In this section we return to the two key deviations from citation maximization. First, referees and editors appear to impose a higher citation bar for papers by prolific authors. Second, recommendations by prolific referees are equally predictive of the citations of a paper, but editors put more weight on the recommendations of prolific referees. We discuss potential interpretations for these findings and provide additional evidence from two surveys of economists designed to help distinguish between the alternative interpretations.

A. Citation Bar for Prolific Authors

There are two main explanations for our first key finding that referees and editors significantly underweight the expected citations of papers by more prolific authors. The first is that papers by prolific authors are overcited, leading referees and editors to discount their citations accordingly. Overciting could arise because more prolific authors have better access to working paper series and other distribution channels that publicize their work, inflating their citations. They may also have networks of colleagues and students who cite their work gratuitously or cite it instead of similar work by less prolific scholars. Finally, people may tend to cite the best-known author when there are several possible alternatives—1968) “Matthew effect.”

An alternative interpretation is that citations are unbiased measures of quality, but referees and editors set a higher bar for more prolific authors. Such a process may be due to a desire to keep the door open to less established scholars (i.e., affirmative action) or a desire to prevent established authors from publishing marginal papers (i.e., animus).37 At least two pieces of evidence in the literature support this interpretation. Blank's (1991) analysis of blind versus nonblind refereeing at the American Economic Review showed that blind refereeing increased the relative acceptance rate of papers from authors at top-five schools. Second, published papers written by authors who were professionally connected to the editor at the time of submission tend to have more rather than fewer citations (Laband & Piette, 1994; Medoff, 2003; Brogaard et al., 2014).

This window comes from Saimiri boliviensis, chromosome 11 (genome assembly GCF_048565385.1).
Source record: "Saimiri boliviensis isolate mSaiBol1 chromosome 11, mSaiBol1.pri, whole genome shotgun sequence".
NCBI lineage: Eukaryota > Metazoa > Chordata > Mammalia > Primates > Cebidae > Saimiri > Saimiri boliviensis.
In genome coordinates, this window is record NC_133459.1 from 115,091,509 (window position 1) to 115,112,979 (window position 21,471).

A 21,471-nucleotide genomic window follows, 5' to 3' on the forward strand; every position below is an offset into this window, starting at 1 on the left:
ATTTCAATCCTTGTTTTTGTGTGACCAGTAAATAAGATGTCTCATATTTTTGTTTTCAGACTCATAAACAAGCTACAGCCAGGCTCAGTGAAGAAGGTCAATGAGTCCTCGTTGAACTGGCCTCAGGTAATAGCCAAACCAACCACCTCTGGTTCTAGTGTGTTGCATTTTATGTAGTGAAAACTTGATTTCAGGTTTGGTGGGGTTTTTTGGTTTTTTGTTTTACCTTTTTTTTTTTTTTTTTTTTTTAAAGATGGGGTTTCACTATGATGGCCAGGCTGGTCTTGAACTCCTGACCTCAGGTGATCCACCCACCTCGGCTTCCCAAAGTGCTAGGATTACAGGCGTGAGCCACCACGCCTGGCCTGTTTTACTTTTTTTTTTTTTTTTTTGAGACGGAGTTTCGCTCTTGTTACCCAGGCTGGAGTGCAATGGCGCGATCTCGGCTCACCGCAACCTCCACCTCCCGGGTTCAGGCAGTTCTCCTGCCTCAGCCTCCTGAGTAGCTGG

A third hypothesis, elite favoritism, holds that more accomplished authors are favored in the publication process by other prolific authors who review their work positively and by editors who are in the same professional networks.38 If one takes citations as unbiased measures of quality, we find substantial evidence against this hypothesis. It is possible, however, that the citations received by more prolific authors are highly inflated, and that after appropriate discounting (e.g., a discount of more than 100 log points), more prolific authors actually face a lower bar in the editorial process.

We thus examined whether papers by prolific authors are evaluated more positively by other prolific scholars. Online appendix figure 8 does not support elite favoritism: the gap in citations between papers of prominent and nonprominent authors is the same whether the recommendation comes from a prolific referee (a possible member of the elite) or a nonprolific referee.

Survey evidence on quality versus citations.

To attempt to distinguish between the two leading explanations, we conducted a survey designed to measure quality separately from citations. We asked economists to compare matched pairs of papers in the same topic area, published in the same year in a similarly ranked journal. The comparison was designed to mirror the R&R decision faced by a journal editor in selecting among submissions. It also mirrors the design of our main empirical models, which include controls for field and journal-year fixed effects. The key difference is that our survey respondents were asked to evaluate the relative quality of papers, not to make R&R recommendations. Thus, we hoped to abstract from any tendency to raise or lower the bar for prolific authors at the refereeing stage. We describe the key design choices and results, with additional information, in the online appendix.

We selected paired sets of papers from articles published in a top-five journal between 1999 and 2012 in six topical areas. Following the same procedure as in our main analysis, we measure the publications of authors in the 35 high-impact journals in the five years prior to submission, assuming that papers were submitted two years prior to the year of publication. We classify authors and author teams as prolific if at least one coauthor has four or more publications in the five-year period and as nonprolific if none of the coauthors have more than one publication during this period. We then selected balanced pairs of papers—one written by a prolific author, one by a nonprolific author—published in one of the top-five journals in the same year, in the same field, and with the same relative mix of theoretical versus empirical content. We exclude potential pairs with citations that were too imbalanced (a ratio of citations outside the interval from 0.2 to 5.0) and a small number of other pairs, as detailed in the online appendix. The final sample included sixty pairs of papers.